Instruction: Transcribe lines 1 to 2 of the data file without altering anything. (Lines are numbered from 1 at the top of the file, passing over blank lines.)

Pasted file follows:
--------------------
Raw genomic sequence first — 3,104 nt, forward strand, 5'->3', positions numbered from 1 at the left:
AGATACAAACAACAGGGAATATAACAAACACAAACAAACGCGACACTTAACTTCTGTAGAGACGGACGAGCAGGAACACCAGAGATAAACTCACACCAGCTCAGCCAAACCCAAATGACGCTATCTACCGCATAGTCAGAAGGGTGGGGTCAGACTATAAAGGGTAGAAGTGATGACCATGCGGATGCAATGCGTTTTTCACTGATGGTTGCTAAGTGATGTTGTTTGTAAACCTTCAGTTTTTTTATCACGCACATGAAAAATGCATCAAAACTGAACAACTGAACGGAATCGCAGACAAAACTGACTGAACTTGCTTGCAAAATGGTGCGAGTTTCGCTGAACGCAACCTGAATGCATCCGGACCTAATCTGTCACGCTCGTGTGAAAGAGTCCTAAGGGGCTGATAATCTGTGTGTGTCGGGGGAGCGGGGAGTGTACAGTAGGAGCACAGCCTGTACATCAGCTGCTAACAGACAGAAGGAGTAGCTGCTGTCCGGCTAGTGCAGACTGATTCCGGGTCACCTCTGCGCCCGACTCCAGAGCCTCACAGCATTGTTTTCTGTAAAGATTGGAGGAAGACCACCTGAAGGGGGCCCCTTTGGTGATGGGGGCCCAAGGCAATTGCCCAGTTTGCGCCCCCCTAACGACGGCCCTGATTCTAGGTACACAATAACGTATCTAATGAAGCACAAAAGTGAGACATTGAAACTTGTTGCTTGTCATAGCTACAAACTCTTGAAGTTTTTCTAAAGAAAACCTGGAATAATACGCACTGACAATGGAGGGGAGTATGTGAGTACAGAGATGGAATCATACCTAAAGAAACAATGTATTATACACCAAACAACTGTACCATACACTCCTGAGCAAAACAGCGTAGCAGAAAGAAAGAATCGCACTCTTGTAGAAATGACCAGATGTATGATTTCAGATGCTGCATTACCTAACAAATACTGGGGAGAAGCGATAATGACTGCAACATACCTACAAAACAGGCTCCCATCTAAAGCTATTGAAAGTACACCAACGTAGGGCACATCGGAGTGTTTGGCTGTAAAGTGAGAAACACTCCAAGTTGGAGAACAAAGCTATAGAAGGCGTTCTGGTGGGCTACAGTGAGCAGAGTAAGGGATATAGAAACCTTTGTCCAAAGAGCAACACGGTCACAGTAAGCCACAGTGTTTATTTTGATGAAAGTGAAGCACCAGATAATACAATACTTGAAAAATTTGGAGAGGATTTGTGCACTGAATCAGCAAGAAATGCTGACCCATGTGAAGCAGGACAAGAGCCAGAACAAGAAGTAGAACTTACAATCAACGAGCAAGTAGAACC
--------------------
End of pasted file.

Raw genomic sequence first — 3,104 nt, forward strand, 5'->3', positions numbered from 1 at the left:
AGATACAAACAACAGGGAATATAACAAACACAAACAAACGCGACACTTAACTTCTGTAGAGACGGACGAGCAGGAACACCAGAGATAAACTCACACCAGCTCAGCCAAACCCAAATGACGCTATCTACCGCATAGTCAGAAGGGTGGGGTCAGACTATAAAGGGTAGAAGTGATGACCATGCGGATGCAATGCGTTTTTCACTGATGGTTGCTAAGTGATGTTGTTTGTAAACCTTCAGTTTTTTTATCACGCACATGAAAAATGCATCAAAACTGAACAACTGAACGGAATCGCAGACAAAACTGACTGAACTTGCTTGCAAAATGGTGCGAGTTTCGCTGAACGCAACCTGAATGCATCCGGACCTAATCTGTCACGCTCGTGTGAAAGAGTCCTAAGGGGCTGATAATCTGTGTGTGTCGGGGGAGCGGGGAGTGTACAGTAGGAGCACAGCCTGTACATCAGCTGCTAACAGACAGAAGGAGTAGCTGCTGTCCGGCTAGTGCAGACTGATTCCGGGTCACCTCTGCGCCCGACTCCAGAGCCTCACAGCATTGTTTTCTGTAAAGATTGGAGGAAGACCACCTGAAGGGGGCCCCTTTGGTGATGGGGGCCCAAGGCAATTGCCCAGTTTGCGCCCCCCTAACGACGGCCCTGATTCTAGGTACACAATAACGTATCTAATGAAGCACAAAAGTGAGACATTGAAACTTGTTGCTTGTCATAGCTACAAACTCTTGAAGTTTTTCTAAAGAAAACCTGGAATAATACGCACTGACAATGGAGGGGAGTATGTGAGTACAGAGATGGAATCATACCTAAAGAAACAATGTATTATACACCAAACAACTGTACCATACACTCCTGAGCAAAACAGCGTAGCAGAAAGAAAGAATCGCACTCTTGTAGAAATGACCAGATGTATGATTTCAGATGCTGCATTACCTAACAAATACTGGGGAGAAGCGATAATGACTGCAACATACCTACAAAACAGGCTCCCATCTAAAGCTATTGAAAGTACACCAACGTAGGGCACATCGGAGTGTTTGGCTGTAAAGTGAGAAACACTCCAAGTTGGAGAACAAAGCTATAGAAGGCGTTCTGGTGGGCTACAGTGAGCAGAGTAAGGGATATAGAAACCTTTGTCCAAAGAGCAACACGGTCACAGTAAGCCACAGTGTTTATTTTGATGAAAGTGAAGCACCAGATAATACAATACTTGAAAAATTTGGAGAGGATTTGTGCACTGAATCAGCAAGAAATGCTGACCCATGTGAAGCAGGACAAGAGCCAGAACAAGAAGTAGAACTTACAATCAACGAGCAAGTAGAACC